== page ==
Investigating the availability of antimicrobials at Kamuzu Central Hospital in Malawi.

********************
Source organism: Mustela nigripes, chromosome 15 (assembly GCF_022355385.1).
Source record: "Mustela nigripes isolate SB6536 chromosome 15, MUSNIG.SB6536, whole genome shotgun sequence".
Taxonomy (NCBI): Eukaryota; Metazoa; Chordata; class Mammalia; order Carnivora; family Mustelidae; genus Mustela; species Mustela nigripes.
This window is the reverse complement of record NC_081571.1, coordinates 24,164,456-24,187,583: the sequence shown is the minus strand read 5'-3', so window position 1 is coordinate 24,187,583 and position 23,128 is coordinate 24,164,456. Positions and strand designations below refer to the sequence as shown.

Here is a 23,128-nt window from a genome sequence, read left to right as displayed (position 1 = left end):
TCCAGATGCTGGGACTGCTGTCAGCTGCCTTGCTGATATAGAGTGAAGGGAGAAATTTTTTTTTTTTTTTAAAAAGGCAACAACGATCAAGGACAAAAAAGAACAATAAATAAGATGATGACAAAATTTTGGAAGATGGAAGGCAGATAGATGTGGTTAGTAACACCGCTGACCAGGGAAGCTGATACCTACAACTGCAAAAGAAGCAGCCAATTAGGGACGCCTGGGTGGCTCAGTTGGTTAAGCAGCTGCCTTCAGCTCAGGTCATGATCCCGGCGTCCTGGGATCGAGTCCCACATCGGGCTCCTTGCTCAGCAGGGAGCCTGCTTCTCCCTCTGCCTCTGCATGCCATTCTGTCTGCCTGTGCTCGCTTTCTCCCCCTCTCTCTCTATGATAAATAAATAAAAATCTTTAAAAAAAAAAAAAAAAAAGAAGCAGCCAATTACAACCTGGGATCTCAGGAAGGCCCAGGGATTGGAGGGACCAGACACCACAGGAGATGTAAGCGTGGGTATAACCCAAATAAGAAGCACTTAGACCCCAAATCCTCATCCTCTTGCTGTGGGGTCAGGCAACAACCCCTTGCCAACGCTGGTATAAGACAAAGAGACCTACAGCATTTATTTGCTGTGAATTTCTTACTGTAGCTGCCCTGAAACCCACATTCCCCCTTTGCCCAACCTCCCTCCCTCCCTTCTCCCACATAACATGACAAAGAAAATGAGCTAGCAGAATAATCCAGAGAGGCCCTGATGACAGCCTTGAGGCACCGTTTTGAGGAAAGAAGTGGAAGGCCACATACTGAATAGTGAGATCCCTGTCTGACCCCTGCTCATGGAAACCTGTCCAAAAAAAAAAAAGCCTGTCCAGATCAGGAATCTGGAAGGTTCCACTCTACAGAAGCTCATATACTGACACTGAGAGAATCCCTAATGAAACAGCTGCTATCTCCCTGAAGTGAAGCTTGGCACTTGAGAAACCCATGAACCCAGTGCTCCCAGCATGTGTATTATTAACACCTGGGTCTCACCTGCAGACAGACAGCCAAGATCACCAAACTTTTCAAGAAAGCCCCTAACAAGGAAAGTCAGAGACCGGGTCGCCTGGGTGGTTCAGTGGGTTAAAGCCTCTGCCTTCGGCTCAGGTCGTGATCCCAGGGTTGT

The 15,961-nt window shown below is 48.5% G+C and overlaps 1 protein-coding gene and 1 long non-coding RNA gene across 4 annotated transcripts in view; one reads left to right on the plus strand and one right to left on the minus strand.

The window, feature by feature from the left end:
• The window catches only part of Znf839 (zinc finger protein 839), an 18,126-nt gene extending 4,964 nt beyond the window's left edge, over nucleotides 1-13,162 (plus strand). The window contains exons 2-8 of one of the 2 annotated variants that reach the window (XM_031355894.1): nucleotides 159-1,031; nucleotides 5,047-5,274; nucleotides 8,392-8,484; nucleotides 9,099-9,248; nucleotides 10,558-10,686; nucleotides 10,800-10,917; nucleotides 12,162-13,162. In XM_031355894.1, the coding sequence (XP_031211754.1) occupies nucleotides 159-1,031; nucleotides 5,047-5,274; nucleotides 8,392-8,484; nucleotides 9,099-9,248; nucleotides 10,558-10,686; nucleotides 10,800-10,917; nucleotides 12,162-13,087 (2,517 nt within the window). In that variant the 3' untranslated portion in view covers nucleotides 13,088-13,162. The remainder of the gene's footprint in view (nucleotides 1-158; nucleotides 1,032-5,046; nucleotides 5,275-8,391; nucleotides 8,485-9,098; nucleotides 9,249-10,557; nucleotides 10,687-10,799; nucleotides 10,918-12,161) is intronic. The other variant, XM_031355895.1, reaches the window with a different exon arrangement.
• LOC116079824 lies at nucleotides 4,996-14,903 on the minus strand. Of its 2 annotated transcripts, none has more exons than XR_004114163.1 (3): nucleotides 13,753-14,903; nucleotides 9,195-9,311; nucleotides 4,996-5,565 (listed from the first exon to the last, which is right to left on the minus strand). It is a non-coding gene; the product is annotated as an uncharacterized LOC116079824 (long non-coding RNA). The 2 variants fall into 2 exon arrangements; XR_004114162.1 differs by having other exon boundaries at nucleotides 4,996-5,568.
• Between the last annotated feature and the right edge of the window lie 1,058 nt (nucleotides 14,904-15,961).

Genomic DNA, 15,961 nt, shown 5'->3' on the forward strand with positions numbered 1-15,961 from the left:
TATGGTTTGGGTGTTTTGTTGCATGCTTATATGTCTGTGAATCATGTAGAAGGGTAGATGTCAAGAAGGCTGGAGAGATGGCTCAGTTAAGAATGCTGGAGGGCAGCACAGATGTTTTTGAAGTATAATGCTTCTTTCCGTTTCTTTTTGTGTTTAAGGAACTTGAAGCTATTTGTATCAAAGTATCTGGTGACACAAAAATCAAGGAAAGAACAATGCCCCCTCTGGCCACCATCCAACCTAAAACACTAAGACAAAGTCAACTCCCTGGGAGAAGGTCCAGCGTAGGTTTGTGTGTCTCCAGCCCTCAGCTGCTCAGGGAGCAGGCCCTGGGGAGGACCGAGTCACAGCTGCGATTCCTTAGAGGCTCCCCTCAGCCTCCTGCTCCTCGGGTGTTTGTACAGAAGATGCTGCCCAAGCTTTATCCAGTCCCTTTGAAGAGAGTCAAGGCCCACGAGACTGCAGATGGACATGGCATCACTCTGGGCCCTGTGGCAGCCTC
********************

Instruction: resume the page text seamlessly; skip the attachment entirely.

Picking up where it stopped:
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Stock-outs of medicines in Malawian public hospitals affect the majority of the population, and may have serious public health consequences. Aim The aim of this study was to identify stock-outs of selected antimicrobials in the years 2014 and 2015 at Kamuzu Central Hospital (KCH), and investigate whether there were alternative treatments available. Methods This was a retrospective, cross-sectional observational study. The sample list of 70 medicines represented antimicrobial agents on the Malawi Essential List of Medicines. Data was collected from Pharmacy stockkeeping records and analysed in Microsoft Excel. The following calculations were made; total number of days out of stock per year, total number of episodes out of stock and stock-out duration. Results The most available group were antituberculosis at stock-out median number of days of 10 and 62, in 2014 and 2015 respectively. Most stocked-out was the antiretroviral medicines group with a median stock-out days of 175 and 170 in 2014 and 2015 respectively. Antibiotic agents had median number of days of 65 and 96. Specifically penicillins had median stock-out days of 86 in 2014 and 119 in 2015 whereas cephalosporins had 67 in 2014 and 80 in 2015. Macrolides had 36 and 87 median stock-out days in 2014 and 2015. Antimalarial medicines had median number of stock-out days of 55 in 2014 and 32 in 2015. Alternative first line treatments for malaria and TB were available; however, HIV, STD and pneumonia alternatives were not always available. Recommendations Stock-outs of antimicrobials occurred at KCH in both 2014 and 2015. In some cases, alternative therapy was unavailable, and patients probably received inadequate treatment. This negatively affects patient outcome in addition to the possible negative public health effects due to development of antimicrobial resistance.